Wednesday, July 27, 2022


"That sounds like it's really hard to play!" 

That was the response after my valiant attempt at the difficult slow passage near the end of Strauss's Death and Transfiguration.  It's supposed to be smooth, lyrical and flowing even though the melody line jumps all over the place and demands some very long sustained high notes. But no. My most critical listener, my wife Sandy, had the correct assessment. "That sounds like it's really hard to play!"

Yes, it should look easy, but much more importantly it must sound beautiful and effortless. It should look like we are playing a single long tone, but it must sound smooth, singing, and expressive.  

Clarinet players always have this skill on display with every lyric line. Take their solo in Pines of Rome, the one accompanied by the chirping birds. No matter how wide the intervals, they dazzle the audience with seamless legato technique. That's the goal: no bumps, no fluffs, no questionable intonation, and no strain!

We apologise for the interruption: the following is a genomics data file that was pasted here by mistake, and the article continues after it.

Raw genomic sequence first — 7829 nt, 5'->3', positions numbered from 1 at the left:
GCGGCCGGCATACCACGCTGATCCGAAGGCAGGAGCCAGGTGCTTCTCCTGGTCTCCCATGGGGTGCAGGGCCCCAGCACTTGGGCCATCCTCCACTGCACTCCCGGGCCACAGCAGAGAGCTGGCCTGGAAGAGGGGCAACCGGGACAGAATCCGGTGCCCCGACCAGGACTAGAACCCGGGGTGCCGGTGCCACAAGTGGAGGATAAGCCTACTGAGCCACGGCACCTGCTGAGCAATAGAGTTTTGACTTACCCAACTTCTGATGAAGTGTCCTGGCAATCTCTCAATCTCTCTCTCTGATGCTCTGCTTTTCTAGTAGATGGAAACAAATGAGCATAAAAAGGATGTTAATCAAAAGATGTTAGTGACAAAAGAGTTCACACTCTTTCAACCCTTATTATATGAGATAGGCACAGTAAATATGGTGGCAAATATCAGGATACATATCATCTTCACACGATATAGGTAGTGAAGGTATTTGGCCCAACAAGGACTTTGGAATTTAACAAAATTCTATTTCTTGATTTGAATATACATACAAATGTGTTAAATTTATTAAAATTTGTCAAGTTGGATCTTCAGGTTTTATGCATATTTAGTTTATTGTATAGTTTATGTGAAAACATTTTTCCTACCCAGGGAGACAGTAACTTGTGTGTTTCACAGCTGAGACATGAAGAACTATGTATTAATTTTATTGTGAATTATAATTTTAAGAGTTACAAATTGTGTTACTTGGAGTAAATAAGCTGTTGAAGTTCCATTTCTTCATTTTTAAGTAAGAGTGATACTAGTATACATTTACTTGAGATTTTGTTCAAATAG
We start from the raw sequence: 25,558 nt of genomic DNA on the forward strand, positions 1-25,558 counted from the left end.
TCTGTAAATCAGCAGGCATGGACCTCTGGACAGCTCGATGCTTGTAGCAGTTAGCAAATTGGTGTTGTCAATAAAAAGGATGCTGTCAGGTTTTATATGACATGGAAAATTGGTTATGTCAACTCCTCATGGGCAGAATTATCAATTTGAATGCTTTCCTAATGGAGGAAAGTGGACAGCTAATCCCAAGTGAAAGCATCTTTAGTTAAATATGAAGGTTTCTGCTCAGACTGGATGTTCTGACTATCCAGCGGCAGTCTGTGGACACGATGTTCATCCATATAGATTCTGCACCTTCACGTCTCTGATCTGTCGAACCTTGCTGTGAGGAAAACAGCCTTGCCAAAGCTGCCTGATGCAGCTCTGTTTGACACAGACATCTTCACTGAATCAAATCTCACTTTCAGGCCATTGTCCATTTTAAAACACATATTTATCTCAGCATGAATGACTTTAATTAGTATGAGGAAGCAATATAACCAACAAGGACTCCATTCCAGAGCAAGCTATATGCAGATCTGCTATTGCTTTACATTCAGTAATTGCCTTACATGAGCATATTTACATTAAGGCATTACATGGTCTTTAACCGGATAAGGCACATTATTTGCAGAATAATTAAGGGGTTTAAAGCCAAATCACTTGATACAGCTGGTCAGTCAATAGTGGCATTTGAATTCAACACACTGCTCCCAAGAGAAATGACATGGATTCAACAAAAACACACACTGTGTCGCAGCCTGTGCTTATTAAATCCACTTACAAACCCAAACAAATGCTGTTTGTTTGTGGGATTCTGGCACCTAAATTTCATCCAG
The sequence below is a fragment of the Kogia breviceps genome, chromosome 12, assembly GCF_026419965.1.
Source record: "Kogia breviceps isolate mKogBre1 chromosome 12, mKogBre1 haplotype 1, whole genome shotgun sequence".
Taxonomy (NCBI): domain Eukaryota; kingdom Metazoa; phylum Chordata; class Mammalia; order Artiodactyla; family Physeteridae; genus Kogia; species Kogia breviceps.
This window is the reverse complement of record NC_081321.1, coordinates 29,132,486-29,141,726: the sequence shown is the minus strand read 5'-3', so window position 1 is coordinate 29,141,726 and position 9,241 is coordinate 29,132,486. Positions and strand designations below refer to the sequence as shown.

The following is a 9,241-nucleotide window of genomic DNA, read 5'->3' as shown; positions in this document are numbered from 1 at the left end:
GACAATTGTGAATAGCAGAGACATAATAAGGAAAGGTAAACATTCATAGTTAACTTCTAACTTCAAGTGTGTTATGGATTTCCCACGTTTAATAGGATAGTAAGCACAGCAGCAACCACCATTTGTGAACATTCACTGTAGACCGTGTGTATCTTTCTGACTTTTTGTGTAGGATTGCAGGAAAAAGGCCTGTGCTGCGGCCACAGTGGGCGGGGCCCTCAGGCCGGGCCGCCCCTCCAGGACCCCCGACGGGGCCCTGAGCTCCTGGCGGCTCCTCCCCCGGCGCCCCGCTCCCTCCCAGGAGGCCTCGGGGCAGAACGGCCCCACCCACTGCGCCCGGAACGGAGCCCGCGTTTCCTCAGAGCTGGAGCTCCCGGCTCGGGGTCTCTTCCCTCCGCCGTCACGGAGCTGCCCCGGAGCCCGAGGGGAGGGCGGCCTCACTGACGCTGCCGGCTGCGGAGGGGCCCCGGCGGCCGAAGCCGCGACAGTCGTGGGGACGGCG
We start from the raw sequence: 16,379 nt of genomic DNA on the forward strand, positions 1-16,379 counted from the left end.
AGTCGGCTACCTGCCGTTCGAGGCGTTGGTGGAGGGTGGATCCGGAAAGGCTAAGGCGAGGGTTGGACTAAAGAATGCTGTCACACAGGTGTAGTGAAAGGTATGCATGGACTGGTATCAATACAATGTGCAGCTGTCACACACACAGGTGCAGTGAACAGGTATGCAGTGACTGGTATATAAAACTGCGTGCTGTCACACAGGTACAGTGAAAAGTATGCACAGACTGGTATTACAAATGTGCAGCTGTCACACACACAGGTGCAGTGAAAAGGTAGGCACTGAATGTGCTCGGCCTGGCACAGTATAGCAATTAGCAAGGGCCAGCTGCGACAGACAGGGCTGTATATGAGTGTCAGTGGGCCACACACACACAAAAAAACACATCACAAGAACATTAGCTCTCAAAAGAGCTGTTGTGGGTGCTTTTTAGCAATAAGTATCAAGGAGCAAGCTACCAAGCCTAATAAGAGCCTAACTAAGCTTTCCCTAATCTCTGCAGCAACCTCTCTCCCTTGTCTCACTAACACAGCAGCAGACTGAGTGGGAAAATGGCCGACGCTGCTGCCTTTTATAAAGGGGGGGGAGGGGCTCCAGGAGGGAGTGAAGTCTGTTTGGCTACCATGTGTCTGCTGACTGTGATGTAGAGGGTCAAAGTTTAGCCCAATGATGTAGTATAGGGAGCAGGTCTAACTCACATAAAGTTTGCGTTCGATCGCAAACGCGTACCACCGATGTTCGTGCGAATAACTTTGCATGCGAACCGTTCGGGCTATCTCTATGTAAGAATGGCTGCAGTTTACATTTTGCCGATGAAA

So, that was my most recent one-sentence lesson. Don't let others know that it's difficult. Instead, we want to hear, that's fantastic, and you make it sound easy! 

Wednesday, July 20, 2022


"Great trumpet players can play soft!" That was the advice from one of the most powerful players on the planet, Mel Broiles, first trumpet at the Metropolitan Opera Orchestra for 45 years. 

I remember him for the three P's, passion, power and pizzazz. Endurance, transposition, and volume were the goals at every lesson. A well-bruised embouchure came to be the mark of honor for all of his students.  Nothing was to be played with tentative shyness. He exuded a confidence that was off the charts. I left those lessons loaded for bear and ready to unleash electrifying heroics for the neighbors! 

So, to hear this one-sentence lesson from him some years later was a stunner. I wish he had stressed the soft end of playing as much as he did the aggressive dynamics. As we all eventually learn, the soft stuff can kill us easier than the blasting. Good quiet playing will actually help the loud playing. 

A few notes on practicing the soft stuff:

  • Increase your amount of quiet practice.
  • Don't lose expression when playing pianissimo. Increase it.
  • Go from loud to soft constantly.
  • Practice fortissimo passages in pianissimo.
  • Pretend you're practicing so as not to awaken the baby.
  • Rest more. Take a day off.
"Great trumpet players can play soft!"